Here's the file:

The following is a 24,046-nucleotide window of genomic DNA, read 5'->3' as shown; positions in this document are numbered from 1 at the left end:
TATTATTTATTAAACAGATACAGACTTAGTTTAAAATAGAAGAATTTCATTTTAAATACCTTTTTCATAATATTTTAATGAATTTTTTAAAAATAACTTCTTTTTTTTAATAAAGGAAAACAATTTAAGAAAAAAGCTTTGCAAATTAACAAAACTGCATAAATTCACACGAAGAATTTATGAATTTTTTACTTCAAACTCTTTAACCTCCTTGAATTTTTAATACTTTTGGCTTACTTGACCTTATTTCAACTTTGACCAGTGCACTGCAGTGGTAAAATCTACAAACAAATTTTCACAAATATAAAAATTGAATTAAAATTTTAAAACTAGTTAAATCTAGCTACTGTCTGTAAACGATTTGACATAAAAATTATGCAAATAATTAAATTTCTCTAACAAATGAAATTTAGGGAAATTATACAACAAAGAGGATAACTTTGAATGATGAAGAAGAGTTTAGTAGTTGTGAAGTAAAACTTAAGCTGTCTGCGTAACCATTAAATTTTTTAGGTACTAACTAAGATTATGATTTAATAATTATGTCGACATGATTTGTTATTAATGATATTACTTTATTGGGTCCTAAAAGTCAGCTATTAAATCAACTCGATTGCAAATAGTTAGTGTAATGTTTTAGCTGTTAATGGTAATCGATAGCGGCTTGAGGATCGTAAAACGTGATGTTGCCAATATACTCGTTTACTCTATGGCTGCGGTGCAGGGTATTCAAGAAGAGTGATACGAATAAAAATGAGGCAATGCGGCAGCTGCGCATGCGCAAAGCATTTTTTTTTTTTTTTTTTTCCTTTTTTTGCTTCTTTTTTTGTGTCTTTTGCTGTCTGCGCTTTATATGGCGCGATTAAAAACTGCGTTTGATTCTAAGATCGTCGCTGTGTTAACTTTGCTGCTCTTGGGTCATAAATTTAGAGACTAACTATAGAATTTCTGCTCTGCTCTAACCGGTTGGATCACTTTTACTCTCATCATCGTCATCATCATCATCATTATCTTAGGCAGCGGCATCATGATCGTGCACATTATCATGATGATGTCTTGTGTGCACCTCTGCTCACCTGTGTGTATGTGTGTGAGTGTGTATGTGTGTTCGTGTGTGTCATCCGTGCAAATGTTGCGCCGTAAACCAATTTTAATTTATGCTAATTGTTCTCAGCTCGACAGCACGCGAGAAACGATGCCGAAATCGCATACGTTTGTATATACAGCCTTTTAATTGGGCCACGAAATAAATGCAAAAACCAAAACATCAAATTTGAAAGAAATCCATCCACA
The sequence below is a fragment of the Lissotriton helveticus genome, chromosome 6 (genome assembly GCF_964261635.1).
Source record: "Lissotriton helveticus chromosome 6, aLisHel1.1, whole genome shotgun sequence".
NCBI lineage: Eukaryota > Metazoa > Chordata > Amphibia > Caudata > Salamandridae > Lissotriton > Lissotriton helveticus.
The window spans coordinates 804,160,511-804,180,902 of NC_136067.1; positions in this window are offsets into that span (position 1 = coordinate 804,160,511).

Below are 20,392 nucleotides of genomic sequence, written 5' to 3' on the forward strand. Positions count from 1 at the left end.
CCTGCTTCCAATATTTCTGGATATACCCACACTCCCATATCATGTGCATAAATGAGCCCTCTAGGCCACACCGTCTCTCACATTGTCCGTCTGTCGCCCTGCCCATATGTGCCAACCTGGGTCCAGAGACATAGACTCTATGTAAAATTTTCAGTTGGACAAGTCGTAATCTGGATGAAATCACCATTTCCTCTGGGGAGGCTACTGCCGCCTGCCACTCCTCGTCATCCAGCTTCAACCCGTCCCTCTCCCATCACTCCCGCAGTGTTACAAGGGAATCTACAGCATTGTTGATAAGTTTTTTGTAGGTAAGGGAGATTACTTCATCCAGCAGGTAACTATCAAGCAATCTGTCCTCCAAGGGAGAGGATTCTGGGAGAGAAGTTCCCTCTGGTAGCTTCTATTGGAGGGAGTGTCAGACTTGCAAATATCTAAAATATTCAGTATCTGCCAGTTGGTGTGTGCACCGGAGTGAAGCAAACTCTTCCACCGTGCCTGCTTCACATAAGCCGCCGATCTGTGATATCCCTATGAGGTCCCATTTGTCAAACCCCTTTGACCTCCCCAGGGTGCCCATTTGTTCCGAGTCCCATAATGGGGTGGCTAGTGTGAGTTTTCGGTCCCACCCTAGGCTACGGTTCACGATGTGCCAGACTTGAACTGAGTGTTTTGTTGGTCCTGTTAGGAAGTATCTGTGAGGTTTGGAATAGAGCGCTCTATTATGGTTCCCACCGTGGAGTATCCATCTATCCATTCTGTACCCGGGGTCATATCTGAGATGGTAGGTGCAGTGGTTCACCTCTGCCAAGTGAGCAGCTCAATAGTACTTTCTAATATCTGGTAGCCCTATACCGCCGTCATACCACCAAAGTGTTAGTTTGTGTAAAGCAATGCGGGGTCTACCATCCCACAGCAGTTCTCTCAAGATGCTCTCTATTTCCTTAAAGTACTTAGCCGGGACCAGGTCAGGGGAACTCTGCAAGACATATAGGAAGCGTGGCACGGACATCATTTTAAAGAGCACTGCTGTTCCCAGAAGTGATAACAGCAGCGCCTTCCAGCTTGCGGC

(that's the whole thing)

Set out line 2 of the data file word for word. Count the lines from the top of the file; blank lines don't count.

TATTATTTATTAAACAGATACAGACTTAGTTTAAAATAGAAGAATTTCATTTTAAATACCTTTTTCATAATATTTTAATGAATTTTTTAAAAATAACTTCTTTTTTTTAATAAAGGAAAACAATTTAAGAAAAAAGCTTTGCAAATTAACAAAACTGCATAAATTCACACGAAGAATTTATGAATTTTTTACTTCAAACTCTTTAACCTCCTTGAATTTTTAATACTTTTGGCTTACTTGACCTTATTTCAACTTTGACCAGTGCACTGCAGTGGTAAAATCTACAAACAAATTTTCACAAATATAAAAATTGAATTAAAATTTTAAAACTAGTTAAATCTAGCTACTGTCTGTAAACGATTTGACATAAAAATTATGCAAATAATTAAATTTCTCTAACAAATGAAATTTAGGGAAATTATACAACAAAGAGGATAACTTTGAATGATGAAGAAGAGTTTAGTAGTTGTGAAGTAAAACTTAAGCTGTCTGCGTAACCATTAAATTTTTTAGGTACTAACTAAGATTATGATTTAATAATTATGTCGACATGATTTGTTATTAATGATATTACTTTATTGGGTCCTAAAAGTCAGCTATTAAATCAACTCGATTGCAAATAGTTAGTGTAATGTTTTAGCTGTTAATGGTAATCGATAGCGGCTTGAGGATCGTAAAACGTGATGTTGCCAATATACTCGTTTACTCTATGGCTGCGGTGCAGGGTATTCAAGAAGAGTGATACGAATAAAAATGAGGCAATGCGGCAGCTGCGCATGCGCAAAGCATTTTTTTTTTTTTTTTTTTCCTTTTTTTGCTTCTTTTTTTGTGTCTTTTGCTGTCTGCGCTTTATATGGCGCGATTAAAAACTGCGTTTGATTCTAAGATCGTCGCTGTGTTAACTTTGCTGCTCTTGGGTCATAAATTTAGAGACTAACTATAGAATTTCTGCTCTGCTCTAACCGGTTGGATCACTTTTACTCTCATCATCGTCATCATCATCATCATTATCTTAGGCAGCGGCATCATGATCGTGCACATTATCATGATGATGTCTTGTGTGCACCTCTGCTCACCTGTGTGTATGTGTGTGAGTGTGTATGTGTGTTCGTGTGTGTCATCCGTGCAAATGTTGCGCCGTAAACCAATTTTAATTTATGCTAATTGTTCTCAGCTCGACAGCACGCGAGAAACGATGCCGAAATCGCATACGTTTGTATATACAGCCTTTTAATTGGGCCACGAAATAAATGCAAAAACCAAAACATCAAATTTGAAAGAAATCCATCCACA